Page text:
Epic gaming with League of Legends
Mijke Rigter, 18, is planning to move in with her boyfriend in December, and her mom is worried. But it’s not what you think: ‘Both of our moms are actually worried that we’ll just play League of Legends all the time’, Mijke explains, matter-of-factly.
Mijke is an American Studies student at the RUG, but when she’s not studying, she’s playing League of Legends, a multiplayer online battle arena (MOBA) computer game. She describes herself as an addict – she plays 3 to 4 hours a day on weekdays, and as much as possible in the weekend. An estimated 67 million people play League of Legends each month, according to the Wall Street Journal, and Mijke’s certainly not the only fan in Groningen.
On October 19, at the very un-gamer hour of 9 a.m., in the massive 550-seat Hall 1 at the Pathe theatre, the 2014 world championship for League of Legends will be beamed onto the big screen. The event itself will be taking place in Seoul, South Korea at a former World Cup stadium, where two teams of five players will battle it out on a stage – behind their computers – while a crowd of thousands cheers them on.
Matthijs de Vries, a Hanzehogeschool student and a gamer, is organising the hopefully epic event along with Nick van der Wolde, an entrepreneur in Groningen – unsurprisingly, also a League of Legends player. In September, Nick posted on Reddit to promote an IndieGoGo campaign to host the live viewing, and Matthijs responded, saying he was attempting to do the same. They decided to combine their campaigns, and they expect that it will be one of the biggest esports events in the Netherlands so far.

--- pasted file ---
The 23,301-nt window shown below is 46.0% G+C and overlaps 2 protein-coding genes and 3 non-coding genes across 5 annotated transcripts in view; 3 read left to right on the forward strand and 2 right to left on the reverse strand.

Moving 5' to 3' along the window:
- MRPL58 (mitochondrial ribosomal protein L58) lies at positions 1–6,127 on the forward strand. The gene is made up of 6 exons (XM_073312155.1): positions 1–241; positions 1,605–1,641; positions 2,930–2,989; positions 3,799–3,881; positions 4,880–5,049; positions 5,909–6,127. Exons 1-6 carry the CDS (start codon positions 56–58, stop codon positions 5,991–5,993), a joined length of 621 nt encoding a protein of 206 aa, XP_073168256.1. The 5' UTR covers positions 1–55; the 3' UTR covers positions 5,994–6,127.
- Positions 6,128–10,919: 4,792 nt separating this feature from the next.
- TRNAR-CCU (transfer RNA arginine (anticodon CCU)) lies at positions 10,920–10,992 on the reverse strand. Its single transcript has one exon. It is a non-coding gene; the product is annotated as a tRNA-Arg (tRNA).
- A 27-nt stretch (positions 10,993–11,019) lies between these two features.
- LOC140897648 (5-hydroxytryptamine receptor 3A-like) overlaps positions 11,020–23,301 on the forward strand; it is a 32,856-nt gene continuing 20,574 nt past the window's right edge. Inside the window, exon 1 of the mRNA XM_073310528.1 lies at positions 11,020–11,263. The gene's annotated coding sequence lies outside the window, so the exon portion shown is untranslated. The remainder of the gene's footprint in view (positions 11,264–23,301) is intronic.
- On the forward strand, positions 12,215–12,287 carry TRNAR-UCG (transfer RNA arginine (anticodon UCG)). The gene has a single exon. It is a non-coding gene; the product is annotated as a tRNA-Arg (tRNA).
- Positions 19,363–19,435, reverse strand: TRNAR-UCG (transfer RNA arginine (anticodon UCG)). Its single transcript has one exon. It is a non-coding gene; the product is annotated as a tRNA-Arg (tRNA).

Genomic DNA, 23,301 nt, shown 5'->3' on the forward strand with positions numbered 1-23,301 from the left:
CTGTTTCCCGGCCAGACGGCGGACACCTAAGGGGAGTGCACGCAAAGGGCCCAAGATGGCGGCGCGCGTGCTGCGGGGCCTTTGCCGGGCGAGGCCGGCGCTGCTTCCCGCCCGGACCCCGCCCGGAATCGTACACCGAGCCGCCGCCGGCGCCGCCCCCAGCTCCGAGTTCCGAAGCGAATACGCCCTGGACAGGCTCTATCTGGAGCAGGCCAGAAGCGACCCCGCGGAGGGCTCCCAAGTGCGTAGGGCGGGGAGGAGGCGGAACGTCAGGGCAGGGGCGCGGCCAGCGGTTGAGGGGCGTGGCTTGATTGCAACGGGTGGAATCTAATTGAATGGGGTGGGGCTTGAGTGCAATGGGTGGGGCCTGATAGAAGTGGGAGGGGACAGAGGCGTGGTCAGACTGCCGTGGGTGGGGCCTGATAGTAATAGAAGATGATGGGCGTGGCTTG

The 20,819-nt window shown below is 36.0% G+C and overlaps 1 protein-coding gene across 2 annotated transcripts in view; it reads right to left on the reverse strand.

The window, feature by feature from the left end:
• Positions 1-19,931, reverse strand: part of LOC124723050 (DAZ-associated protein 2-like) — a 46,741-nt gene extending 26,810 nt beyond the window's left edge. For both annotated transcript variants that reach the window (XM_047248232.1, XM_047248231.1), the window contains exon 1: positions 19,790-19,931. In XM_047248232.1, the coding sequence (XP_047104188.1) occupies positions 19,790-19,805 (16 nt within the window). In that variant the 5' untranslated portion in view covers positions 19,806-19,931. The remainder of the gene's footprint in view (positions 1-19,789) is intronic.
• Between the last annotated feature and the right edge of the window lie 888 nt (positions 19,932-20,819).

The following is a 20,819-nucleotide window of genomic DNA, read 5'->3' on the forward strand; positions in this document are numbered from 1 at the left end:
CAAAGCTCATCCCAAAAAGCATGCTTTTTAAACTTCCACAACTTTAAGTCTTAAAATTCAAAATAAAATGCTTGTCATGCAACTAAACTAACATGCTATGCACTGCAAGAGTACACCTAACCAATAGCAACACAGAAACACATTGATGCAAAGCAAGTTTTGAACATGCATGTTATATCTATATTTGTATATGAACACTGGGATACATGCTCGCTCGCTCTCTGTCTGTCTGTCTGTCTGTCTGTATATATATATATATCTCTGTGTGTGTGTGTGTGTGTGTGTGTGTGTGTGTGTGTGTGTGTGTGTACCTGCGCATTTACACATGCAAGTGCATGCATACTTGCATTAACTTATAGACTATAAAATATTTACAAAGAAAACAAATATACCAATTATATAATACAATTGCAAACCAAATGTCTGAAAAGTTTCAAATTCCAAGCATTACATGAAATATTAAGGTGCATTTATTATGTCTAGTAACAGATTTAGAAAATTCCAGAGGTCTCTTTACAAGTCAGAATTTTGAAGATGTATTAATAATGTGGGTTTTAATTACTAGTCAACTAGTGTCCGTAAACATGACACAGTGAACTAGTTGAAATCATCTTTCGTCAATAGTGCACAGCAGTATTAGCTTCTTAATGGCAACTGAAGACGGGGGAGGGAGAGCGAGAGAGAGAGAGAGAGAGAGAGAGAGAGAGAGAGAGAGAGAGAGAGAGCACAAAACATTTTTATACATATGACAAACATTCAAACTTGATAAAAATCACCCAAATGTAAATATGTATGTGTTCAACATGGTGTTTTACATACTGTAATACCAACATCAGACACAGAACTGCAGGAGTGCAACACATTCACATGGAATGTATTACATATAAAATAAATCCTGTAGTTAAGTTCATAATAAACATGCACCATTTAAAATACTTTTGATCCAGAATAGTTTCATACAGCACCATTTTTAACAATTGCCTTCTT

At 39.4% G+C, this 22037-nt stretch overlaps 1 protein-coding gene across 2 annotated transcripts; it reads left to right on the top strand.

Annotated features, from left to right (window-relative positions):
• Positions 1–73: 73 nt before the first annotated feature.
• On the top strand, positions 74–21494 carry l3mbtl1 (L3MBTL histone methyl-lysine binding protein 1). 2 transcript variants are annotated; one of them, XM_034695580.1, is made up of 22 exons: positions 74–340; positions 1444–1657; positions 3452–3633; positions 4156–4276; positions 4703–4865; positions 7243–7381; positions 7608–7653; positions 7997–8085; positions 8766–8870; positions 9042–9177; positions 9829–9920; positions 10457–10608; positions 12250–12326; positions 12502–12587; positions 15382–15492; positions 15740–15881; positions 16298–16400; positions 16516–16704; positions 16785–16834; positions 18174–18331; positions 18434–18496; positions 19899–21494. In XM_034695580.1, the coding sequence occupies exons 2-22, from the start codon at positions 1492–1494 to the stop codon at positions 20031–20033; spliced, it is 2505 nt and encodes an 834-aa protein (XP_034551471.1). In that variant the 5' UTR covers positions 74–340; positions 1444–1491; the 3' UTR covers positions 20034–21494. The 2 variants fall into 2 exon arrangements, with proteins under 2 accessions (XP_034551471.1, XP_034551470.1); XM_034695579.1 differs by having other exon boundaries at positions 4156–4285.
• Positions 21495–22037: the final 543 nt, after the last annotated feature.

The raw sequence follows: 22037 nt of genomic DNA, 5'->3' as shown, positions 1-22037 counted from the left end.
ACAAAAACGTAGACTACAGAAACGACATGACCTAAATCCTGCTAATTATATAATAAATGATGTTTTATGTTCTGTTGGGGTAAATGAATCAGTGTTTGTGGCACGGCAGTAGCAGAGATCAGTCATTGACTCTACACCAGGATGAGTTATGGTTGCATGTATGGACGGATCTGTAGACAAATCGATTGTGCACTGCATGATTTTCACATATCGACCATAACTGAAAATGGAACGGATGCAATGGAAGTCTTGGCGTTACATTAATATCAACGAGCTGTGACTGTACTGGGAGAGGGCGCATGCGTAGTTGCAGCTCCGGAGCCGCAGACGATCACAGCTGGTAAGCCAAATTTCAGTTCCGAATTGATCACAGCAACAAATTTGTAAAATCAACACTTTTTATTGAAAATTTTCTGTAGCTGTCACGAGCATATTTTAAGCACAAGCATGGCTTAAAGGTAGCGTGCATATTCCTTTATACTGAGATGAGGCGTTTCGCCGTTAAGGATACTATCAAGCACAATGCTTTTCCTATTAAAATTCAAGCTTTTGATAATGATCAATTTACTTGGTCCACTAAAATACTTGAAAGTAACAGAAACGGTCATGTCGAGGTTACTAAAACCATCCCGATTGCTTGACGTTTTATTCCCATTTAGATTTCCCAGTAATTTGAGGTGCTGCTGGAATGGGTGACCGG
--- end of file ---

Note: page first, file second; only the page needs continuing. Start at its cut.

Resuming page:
Matthijs’s best friend, Rutger van Gans, is also an American Studies student at the RUG. Rutger considers watching the game being played as basically the same as being a football fan. ‘You have specific teams or players that you like, so it’s just like being a fan of Manchester. You don’t always want to play football yourself, you also want to watch it – that’s really comparable to League of Legends live.’
The players in the final are professionals, too: the top ten earners list is dominated by Korean and Swedish gamers. ‘I heard that the Korean team needs to play 14 hours a day, and I’ve also heard that they’re not allowed to have girlfriends if they don’t win’, Rutger says. They dedicate their lives to the game, but they’re handsomely rewarded – the prize money for the winning team is one million dollars.
Nick admits that his inspiration for throwing the event was ‘pretty selfish’: ‘I just wanted to watch the finals on a big screen, surrounded by people who share my enthusiasm instead of watching it behind my computer with my headset on.’ While they’re far from South Korea, Matthijs anticipates that the crowd in Groningen will be mostly students, from the Netherlands and likely beyond. Game analysis and commentary will be done in English at the Groningen viewing.
They are optimistic that they will fill the seats. ‘I can imagine that there are plenty of gamers who are willing to spend roughly 12 euros to spend an entire day with equally mad people who enjoy their same hobby’, Nick says.